When Gerry Mulligan launched his Concert Jazz Band in the spring of 1960, he was returning to his first love. In 1946, as a precocious 18-year-old, he already wrote arrangements for drummer Gene Krupa's big band. The next six years he kept on arranging for Krupa, Claude Thornhill, Elliot Lawrence and Stan Kenton. Then, in the summer of 1952, he suddenly became world-famous with the exact opposite of a big band: his pianoless quartet, with Chet Baker on trumpet and himself on baritone saxophone.
During the rest of the fifties Mulligan remained faithful to the combo concept. He mostly worked with a quartet, valve trombonist Bob Brookmeyer succeeding Chet Baker in 1954. Sometimes Mulligan expanded his quartet to a sextet, with tenor saxophonist Zoot Sims and trumpeter Jon Eardley. With this group he came to the Amsterdam Concertgebouw for the first time in April, 1956. The Dutch Jazz Archive released the recording of this concert on the CD Gerry Mulligan: Western Reunion (MCN 0801).
In early 1960, Mulligan had signed up for a week's gig at jazz club Basin Street East in New York, and decided to put together a big band for the occasion. He opted for a relatively small formation: three trumpets, three trombones (including Brookmeyer's valve trombone), four reeds, bass, and drums. Together with his own solo baritone saxophone this amounted to a 13-piece-band. He retained the pianoless formula of his quartet and sextet, but occasionally Mulligan or Brookmeyer would play the piano.
The name Concert Jazz Band signalled Mulligan's intent to have a real jazz orchestra, not a dance band. 'Most bands that have been put together lately have been trying to reach a happy medium, and this doesn't exist,' he said at the time. ‘They spoil the possibilities in both directions.'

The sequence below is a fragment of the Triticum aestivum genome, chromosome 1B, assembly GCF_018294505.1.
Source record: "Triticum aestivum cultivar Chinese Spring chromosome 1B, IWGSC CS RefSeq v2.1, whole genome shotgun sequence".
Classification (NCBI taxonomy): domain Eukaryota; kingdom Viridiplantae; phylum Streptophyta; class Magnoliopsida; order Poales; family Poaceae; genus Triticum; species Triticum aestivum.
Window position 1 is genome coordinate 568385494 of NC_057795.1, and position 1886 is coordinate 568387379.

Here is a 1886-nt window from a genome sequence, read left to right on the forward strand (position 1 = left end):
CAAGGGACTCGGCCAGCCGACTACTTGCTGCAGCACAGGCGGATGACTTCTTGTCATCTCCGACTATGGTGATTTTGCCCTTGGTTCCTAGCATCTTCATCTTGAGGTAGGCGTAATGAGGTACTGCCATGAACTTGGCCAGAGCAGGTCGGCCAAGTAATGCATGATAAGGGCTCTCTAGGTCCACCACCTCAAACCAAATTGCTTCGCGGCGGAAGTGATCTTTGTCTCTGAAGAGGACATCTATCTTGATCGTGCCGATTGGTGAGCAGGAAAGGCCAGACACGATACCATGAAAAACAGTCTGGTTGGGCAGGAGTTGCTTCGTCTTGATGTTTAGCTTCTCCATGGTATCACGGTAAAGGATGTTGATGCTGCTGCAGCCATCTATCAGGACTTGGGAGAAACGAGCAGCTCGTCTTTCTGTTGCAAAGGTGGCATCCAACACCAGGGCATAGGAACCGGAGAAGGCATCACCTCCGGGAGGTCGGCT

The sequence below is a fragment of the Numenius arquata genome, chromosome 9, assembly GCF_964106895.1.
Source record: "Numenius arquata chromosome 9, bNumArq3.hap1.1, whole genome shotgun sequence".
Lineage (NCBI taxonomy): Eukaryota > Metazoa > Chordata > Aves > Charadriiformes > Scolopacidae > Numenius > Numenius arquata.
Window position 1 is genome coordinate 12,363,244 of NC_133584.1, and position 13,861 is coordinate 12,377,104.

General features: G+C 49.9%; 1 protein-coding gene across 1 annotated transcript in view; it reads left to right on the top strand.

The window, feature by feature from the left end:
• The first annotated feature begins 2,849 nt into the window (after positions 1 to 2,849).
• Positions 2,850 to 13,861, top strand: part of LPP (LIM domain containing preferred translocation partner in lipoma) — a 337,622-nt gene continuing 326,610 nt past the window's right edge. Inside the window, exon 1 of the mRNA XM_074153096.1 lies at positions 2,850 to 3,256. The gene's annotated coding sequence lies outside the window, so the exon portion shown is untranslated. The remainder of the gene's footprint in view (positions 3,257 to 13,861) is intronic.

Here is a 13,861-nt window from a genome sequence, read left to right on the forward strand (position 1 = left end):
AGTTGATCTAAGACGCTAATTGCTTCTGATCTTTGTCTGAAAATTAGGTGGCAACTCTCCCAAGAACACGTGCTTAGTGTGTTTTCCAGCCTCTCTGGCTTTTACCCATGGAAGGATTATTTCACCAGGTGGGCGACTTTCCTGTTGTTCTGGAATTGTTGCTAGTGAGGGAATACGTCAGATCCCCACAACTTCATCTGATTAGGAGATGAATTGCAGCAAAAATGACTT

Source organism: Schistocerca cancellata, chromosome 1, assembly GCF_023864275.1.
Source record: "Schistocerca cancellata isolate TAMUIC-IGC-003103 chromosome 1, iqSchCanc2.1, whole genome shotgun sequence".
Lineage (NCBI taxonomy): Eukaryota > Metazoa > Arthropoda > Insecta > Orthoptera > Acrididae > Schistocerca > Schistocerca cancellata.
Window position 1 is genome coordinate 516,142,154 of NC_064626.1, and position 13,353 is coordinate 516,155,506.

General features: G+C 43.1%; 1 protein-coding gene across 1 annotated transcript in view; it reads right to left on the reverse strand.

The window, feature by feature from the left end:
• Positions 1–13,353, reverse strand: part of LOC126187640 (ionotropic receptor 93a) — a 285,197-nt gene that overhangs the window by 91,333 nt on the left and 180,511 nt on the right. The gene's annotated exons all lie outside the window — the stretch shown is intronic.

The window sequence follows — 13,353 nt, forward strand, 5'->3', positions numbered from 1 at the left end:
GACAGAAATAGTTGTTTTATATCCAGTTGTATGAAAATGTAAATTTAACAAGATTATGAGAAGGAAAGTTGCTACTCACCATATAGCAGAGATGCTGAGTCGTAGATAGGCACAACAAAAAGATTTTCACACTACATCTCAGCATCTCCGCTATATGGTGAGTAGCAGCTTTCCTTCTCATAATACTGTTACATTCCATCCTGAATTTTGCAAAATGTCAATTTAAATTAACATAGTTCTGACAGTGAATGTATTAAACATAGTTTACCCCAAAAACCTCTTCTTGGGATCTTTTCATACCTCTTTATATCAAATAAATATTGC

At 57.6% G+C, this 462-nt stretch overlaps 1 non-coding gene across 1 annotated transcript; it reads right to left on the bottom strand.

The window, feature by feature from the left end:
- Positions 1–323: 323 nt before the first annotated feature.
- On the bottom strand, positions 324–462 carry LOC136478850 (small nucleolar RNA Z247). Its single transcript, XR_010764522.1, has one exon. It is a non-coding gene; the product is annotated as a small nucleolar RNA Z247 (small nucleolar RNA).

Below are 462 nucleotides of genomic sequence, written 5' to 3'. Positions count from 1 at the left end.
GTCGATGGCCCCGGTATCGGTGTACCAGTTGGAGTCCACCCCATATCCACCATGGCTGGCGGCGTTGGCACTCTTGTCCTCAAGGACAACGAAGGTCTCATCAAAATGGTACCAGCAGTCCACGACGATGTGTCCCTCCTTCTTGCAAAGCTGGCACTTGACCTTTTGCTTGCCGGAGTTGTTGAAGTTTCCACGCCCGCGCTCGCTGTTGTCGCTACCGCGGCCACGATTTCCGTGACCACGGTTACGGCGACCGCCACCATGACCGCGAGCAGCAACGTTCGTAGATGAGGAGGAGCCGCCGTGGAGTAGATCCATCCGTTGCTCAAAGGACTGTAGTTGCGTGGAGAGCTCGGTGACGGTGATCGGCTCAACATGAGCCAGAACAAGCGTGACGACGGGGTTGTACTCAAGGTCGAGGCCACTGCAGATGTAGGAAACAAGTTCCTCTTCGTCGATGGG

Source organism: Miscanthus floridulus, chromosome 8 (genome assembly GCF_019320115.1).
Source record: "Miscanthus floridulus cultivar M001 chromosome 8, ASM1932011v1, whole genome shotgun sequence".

Surprisingly, Mulligan wrote relatively few of the arrangements for the band. 'So far as my own participation is concerned, my stamp is on the band and I'm the featured soloist, but up to now I've been more of a supervisor of the writing than a very active contributor,' he stated. 'But all of what we do is based on the conviction that music is to be enjoyed, by the player as well as the listener.' Bob Brookmeyer, Al Cohn and Bill Holman all contributed to the band's book, even when Mulligan's own combo compositions had to be arranged for the larger formation.
Johnny Mandel played a special role. He had written the music for the 1958 movie I Want To Live, a drama about the death penalty starring Susan Hayward. Mulligan played on the soundtrack and appeared briefly in the movie leading a septet. Three of the tunes, Theme from 'I Want To Live', Black Nightgown and Barbara's Theme, were subsequently arranged by Mandel for the Concert Jazz Band.
After the week at Basin Street East in April of 1960 Mulligan was lucky to get an important financial backer, which enabled him to keep the Concert Jazz Band going. Norman Granz, promoter of Jazz at the Philharmonic and owner of the Verve label, would record the orchestra and take it on a European tour. The profits from this would compensate the losses incurred by booking the band into American clubs that didn't pay enough to cover the musicians' payroll. The band started recording in May of 1960, and in December made the album Gerry Mulligan and the Concert Jazz Band at the Village Vanguard. 'Working in front of an audience has a markedly different effect on a band,' Mulligan told liner notes writer Nat Hentoff. 'It can - as it has with us - result in a confidence as a unit that's a marvel to see, hear and feel. There are times when a few things may go wrong in such a performance but when conditions are right, the band can achieve a more vivid presence and can create more spontaneous excitement than in a studio.'